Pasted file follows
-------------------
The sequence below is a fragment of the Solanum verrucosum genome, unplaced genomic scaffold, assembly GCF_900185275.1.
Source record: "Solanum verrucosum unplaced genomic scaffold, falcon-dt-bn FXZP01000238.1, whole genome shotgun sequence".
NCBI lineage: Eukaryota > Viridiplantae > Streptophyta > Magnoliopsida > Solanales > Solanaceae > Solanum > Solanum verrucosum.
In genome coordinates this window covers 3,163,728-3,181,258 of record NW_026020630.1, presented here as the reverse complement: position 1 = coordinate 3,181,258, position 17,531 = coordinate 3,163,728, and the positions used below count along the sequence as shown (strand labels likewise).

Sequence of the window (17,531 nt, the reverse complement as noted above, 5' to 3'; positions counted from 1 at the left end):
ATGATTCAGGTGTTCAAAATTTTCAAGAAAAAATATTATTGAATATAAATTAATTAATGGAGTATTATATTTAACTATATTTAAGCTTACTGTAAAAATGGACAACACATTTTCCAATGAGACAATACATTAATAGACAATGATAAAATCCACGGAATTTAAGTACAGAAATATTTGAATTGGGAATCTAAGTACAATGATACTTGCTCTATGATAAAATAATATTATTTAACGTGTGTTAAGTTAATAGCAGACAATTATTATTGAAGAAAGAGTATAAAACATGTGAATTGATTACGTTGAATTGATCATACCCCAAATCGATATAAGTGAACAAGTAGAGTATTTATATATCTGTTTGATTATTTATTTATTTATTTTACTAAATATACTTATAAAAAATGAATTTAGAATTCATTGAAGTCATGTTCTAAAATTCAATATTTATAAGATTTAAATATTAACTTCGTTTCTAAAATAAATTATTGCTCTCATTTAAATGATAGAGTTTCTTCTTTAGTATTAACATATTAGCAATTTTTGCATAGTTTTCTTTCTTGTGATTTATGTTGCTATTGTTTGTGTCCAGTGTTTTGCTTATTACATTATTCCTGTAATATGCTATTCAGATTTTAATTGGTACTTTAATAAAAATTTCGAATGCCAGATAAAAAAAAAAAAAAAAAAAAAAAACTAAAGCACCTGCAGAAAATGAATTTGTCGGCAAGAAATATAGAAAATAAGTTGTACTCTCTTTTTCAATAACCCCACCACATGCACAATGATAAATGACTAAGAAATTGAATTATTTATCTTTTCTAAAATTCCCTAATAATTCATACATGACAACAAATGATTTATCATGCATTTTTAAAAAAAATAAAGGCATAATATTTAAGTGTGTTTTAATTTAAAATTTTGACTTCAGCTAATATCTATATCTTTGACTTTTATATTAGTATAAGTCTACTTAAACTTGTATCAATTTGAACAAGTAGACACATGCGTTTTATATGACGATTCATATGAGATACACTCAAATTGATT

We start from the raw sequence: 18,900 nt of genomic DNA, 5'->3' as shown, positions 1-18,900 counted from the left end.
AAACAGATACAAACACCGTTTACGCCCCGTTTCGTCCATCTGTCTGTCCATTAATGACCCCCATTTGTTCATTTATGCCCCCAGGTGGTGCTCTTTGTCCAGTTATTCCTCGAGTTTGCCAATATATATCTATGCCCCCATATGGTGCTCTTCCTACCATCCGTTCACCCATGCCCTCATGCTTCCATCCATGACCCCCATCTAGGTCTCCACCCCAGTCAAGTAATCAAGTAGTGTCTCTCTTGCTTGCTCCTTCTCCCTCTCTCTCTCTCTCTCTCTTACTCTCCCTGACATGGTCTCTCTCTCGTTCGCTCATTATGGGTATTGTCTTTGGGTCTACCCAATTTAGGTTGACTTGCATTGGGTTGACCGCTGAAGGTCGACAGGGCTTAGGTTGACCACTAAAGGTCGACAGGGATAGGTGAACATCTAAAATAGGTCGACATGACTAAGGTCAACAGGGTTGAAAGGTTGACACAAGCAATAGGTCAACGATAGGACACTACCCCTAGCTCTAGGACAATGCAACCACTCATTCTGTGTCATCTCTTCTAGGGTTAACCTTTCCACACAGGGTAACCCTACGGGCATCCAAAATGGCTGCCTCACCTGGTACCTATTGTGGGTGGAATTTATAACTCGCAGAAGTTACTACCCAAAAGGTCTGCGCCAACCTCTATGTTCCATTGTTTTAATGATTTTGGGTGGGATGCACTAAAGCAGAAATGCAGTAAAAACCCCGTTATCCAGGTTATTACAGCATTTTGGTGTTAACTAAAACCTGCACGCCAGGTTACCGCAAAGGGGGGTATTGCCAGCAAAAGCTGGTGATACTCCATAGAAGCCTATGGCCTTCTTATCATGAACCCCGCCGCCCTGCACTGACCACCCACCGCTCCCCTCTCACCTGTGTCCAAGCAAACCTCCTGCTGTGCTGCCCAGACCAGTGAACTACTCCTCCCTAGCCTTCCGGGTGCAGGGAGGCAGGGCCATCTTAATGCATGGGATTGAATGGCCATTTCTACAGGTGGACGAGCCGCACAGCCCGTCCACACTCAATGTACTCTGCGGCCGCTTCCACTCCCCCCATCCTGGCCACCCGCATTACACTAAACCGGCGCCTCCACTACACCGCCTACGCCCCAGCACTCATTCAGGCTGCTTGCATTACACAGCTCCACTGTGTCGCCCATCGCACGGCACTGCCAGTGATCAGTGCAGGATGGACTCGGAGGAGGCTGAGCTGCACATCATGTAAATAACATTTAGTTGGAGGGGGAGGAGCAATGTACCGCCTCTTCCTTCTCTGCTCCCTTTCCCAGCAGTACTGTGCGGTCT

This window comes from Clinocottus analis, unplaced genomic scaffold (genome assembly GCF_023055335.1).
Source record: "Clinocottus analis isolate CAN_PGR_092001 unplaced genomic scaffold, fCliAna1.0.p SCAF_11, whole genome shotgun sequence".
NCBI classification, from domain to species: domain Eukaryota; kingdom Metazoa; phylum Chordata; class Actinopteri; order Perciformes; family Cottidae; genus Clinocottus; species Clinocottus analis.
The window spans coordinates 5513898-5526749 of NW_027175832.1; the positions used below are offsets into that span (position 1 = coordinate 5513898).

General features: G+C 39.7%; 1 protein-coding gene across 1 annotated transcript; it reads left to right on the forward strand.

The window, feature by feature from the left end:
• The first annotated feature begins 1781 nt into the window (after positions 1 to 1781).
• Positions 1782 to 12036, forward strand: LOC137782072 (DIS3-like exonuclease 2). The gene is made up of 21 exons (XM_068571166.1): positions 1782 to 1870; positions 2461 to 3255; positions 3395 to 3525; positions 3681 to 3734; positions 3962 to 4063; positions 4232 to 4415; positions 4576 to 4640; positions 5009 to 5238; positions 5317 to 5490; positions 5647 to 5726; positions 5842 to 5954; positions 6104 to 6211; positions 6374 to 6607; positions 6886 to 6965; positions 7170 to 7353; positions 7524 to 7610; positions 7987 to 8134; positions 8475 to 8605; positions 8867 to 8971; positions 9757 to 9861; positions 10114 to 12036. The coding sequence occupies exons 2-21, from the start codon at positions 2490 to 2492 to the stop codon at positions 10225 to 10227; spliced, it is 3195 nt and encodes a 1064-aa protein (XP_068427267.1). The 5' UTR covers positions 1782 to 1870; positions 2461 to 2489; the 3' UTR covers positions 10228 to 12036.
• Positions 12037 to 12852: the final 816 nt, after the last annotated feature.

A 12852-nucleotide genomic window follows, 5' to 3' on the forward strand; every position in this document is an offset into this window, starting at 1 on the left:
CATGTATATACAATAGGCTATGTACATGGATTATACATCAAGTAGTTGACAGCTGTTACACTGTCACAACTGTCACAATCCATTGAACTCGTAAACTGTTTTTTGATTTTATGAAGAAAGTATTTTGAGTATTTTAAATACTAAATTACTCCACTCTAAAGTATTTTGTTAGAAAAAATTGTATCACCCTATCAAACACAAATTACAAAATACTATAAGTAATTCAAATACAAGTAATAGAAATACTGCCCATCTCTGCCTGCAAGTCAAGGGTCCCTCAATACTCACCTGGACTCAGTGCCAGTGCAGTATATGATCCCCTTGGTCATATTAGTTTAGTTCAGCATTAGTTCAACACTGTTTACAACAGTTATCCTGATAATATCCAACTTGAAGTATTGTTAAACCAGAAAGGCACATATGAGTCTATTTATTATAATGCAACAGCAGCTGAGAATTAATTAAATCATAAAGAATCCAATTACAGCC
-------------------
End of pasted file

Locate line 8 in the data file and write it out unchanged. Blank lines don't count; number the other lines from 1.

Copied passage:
AAACAGATACAAACACCGTTTACGCCCCGTTTCGTCCATCTGTCTGTCCATTAATGACCCCCATTTGTTCATTTATGCCCCCAGGTGGTGCTCTTTGTCCAGTTATTCCTCGAGTTTGCCAATATATATCTATGCCCCCATATGGTGCTCTTCCTACCATCCGTTCACCCATGCCCTCATGCTTCCATCCATGACCCCCATCTAGGTCTCCACCCCAGTCAAGTAATCAAGTAGTGTCTCTCTTGCTTGCTCCTTCTCCCTCTCTCTCTCTCTCTCTCTTACTCTCCCTGACATGGTCTCTCTCTCGTTCGCTCATTATGGGTATTGTCTTTGGGTCTACCCAATTTAGGTTGACTTGCATTGGGTTGACCGCTGAAGGTCGACAGGGCTTAGGTTGACCACTAAAGGTCGACAGGGATAGGTGAACATCTAAAATAGGTCGACATGACTAAGGTCAACAGGGTTGAAAGGTTGACACAAGCAATAGGTCAACGATAGGACACTACCCCTAGCTCTAGGACAATGCAACCACTCATTCTGTGTCATCTCTTCTAGGGTTAACCTTTCCACACAGGGTAACCCTACGGGCATCCAAAATGGCTGCCTCACCTGGTACCTATTGTGGGTGGAATTTATAACTCGCAGAAGTTACTACCCAAAAGGTCTGCGCCAACCTCTATGTTCCATTGTTTTAATGATTTTGGGTGGGATGCACTAAAGCAGAAATGCAGTAAAAACCCCGTTATCCAGGTTATTACAGCATTTTGGTGTTAACTAAAACCTGCACGCCAGGTTACCGCAAAGGGGGGTATTGCCAGCAAAAGCTGGTGATACTCCATAGAAGCCTATGGCCTTCTTATCATGAACCCCGCCGCCCTGCACTGACCACCCACCGCTCCCCTCTCACCTGTGTCCAAGCAAACCTCCTGCTGTGCTGCCCAGACCAGTGAACTACTCCTCCCTAGCCTTCCGGGTGCAGGGAGGCAGGGCCATCTTAATGCATGGGATTGAATGGCCATTTCTACAGGTGGACGAGCCGCACAGCCCGTCCACACTCAATGTACTCTGCGGCCGCTTCCACTCCCCCCATCCTGGCCACCCGCATTACACTAAACCGGCGCCTCCACTACACCGCCTACGCCCCAGCACTCATTCAGGCTGCTTGCATTACACAGCTCCACTGTGTCGCCCATCGCACGGCACTGCCAGTGATCAGTGCAGGATGGACTCGGAGGAGGCTGAGCTGCACATCATGTAAATAACATTTAGTTGGAGGGGGAGGAGCAATGTACCGCCTCTTCCTTCTCTGCTCCCTTTCCCAGCAGTACTGTGCGGTCT